Document Detail


Using hydraulic modeling to address social impacts of small dam removals in southern New Jersey.
MedLine Citation:
PMID:  19008035     Owner:  NLM     Status:  MEDLINE    
Abstract/OtherAbstract:
Small relic mill dams are common in the watersheds of southern New Jersey, dotting the landscape with many small neighborhood lakes. Originally built in the late 1800s, most of these dams have become increasingly unable to handle current design storms due to increased urbanization of the watersheds. Several of these dams have also been classified as "high hazard" by the New Jersey Department of Environmental Protection Dam Safety Division because their failure has the potential for loss of life or extensive property damage. The current private owners are generally unable to afford the high repair costs needed to rehabilitate the dams to current safety standards, and are therefore more inclined to remove them. This research analyses both the physical and social impacts of the removal of two small dams in southern New Jersey, and integrates the two seemingly disparate concepts. Using hydraulic modeling and previous case studies, it is predicted that there will be limited effects to the hydrological and biological characteristics of the stream corridor. A survey distributed to the affected homeowners that live on these lakes shows that the community, however, expects significant impacts to the bio-physical characteristics of the stream corridor, as well financial impacts to their property value and social impacts to their recreational activities. The current study exposes the widening gap between policy makers and landowners, and highlights where complete stakeholder interaction could and should occur.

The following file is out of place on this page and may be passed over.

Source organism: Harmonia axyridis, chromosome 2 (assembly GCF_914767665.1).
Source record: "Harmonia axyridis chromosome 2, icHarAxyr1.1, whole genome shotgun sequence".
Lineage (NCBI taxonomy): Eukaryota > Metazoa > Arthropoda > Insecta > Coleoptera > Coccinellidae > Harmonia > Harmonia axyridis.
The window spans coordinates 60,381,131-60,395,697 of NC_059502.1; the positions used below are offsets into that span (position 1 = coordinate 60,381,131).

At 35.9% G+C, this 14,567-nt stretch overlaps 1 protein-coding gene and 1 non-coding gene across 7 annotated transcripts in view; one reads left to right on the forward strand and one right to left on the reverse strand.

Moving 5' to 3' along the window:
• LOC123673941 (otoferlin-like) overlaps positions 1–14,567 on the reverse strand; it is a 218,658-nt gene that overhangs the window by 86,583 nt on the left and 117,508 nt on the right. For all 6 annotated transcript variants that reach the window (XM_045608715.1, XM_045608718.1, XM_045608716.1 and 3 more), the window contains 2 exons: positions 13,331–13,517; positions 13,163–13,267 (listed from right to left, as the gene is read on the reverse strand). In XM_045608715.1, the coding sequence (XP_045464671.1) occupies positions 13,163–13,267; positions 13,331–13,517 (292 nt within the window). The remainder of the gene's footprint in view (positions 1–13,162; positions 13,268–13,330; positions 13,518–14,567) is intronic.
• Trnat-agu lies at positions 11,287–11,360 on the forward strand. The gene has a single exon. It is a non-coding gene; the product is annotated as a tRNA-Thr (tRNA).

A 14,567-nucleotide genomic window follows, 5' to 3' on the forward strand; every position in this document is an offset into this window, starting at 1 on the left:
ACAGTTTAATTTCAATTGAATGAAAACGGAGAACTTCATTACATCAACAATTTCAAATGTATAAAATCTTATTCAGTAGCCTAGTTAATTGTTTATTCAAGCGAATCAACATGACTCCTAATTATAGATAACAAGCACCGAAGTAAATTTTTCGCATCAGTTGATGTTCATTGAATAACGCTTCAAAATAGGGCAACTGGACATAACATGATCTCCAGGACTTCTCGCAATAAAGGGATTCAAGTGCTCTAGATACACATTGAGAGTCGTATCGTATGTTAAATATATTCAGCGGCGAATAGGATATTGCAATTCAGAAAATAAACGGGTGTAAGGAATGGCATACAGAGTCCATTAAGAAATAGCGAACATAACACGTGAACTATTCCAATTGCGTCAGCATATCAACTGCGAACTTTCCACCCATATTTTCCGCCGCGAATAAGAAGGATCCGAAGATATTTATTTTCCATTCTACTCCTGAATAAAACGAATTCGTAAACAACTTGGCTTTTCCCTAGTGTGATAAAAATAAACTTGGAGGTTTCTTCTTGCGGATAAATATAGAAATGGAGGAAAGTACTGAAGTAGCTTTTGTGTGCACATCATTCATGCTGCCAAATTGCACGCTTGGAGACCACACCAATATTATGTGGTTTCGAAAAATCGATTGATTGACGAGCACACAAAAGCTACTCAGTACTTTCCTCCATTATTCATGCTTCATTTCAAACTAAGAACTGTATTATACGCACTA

Authors:
Joshua R Wyrick; Brian A Rischman; Christopher A Burke; Craig McGee; Chasity Williams
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Publication Detail:
Type:  Journal Article; Research Support, Non-U.S. Gov't     Date:  2008-11-12
Journal Detail:
Title:  Journal of environmental management     Volume:  90 Suppl 3     ISSN:  1095-8630     ISO Abbreviation:  J. Environ. Manage.     Publication Date:  2009 Jul 
Date Detail:
Created Date:  2009-07-06     Completed Date:  2009-09-22     Revised Date:  -    
Medline Journal Info:
Nlm Unique ID:  0401664     Medline TA:  J Environ Manage     Country:  England    
Other Details:
Languages:  eng     Pagination:  S270-8     Citation Subset:  IM    
Affiliation:
Rowan University, Department of Civil & Environmental Engineering, Glassboro, NJ 08028, USA. wyrick@rowan.edu
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MeSH Terms
Descriptor/Qualifier:
Models, Theoretical*
New Jersey
Social Change*
United States
Water Supply*

From MEDLINE®/PubMed®, a database of the U.S. National Library of Medicine


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